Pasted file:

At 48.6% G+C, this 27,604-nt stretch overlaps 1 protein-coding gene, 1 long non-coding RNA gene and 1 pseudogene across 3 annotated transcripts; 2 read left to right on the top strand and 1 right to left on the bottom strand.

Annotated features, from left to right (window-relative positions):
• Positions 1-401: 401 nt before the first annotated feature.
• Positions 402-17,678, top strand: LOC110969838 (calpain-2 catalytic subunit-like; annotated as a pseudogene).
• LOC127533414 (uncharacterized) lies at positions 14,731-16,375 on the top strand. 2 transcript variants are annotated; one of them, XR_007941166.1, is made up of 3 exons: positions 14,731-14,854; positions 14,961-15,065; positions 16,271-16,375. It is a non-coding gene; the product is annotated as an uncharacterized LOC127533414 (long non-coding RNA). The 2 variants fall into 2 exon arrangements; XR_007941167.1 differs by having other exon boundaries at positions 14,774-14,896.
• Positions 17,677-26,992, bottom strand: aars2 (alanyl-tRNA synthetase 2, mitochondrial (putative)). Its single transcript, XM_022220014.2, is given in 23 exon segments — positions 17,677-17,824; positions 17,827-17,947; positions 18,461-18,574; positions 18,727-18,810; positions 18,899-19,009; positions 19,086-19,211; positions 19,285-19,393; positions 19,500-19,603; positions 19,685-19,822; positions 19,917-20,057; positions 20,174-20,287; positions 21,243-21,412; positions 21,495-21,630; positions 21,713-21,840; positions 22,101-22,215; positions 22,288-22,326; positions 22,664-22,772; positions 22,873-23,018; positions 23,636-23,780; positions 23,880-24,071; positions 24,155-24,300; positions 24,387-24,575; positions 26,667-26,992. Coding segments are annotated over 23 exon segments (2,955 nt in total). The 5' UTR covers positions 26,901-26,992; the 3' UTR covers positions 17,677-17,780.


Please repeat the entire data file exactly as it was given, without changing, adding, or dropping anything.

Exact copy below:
At 48.6% G+C, this 27,604-nt stretch overlaps 1 protein-coding gene, 1 long non-coding RNA gene and 1 pseudogene across 3 annotated transcripts; 2 read left to right on the top strand and 1 right to left on the bottom strand.

Annotated features, from left to right (window-relative positions):
• Positions 1-401: 401 nt before the first annotated feature.
• Positions 402-17,678, top strand: LOC110969838 (calpain-2 catalytic subunit-like; annotated as a pseudogene).
• LOC127533414 (uncharacterized) lies at positions 14,731-16,375 on the top strand. 2 transcript variants are annotated; one of them, XR_007941166.1, is made up of 3 exons: positions 14,731-14,854; positions 14,961-15,065; positions 16,271-16,375. It is a non-coding gene; the product is annotated as an uncharacterized LOC127533414 (long non-coding RNA). The 2 variants fall into 2 exon arrangements; XR_007941167.1 differs by having other exon boundaries at positions 14,774-14,896.
• Positions 17,677-26,992, bottom strand: aars2 (alanyl-tRNA synthetase 2, mitochondrial (putative)). Its single transcript, XM_022220014.2, is given in 23 exon segments — positions 17,677-17,824; positions 17,827-17,947; positions 18,461-18,574; positions 18,727-18,810; positions 18,899-19,009; positions 19,086-19,211; positions 19,285-19,393; positions 19,500-19,603; positions 19,685-19,822; positions 19,917-20,057; positions 20,174-20,287; positions 21,243-21,412; positions 21,495-21,630; positions 21,713-21,840; positions 22,101-22,215; positions 22,288-22,326; positions 22,664-22,772; positions 22,873-23,018; positions 23,636-23,780; positions 23,880-24,071; positions 24,155-24,300; positions 24,387-24,575; positions 26,667-26,992. Coding segments are annotated over 23 exon segments (2,955 nt in total). The 5' UTR covers positions 26,901-26,992; the 3' UTR covers positions 17,677-17,780.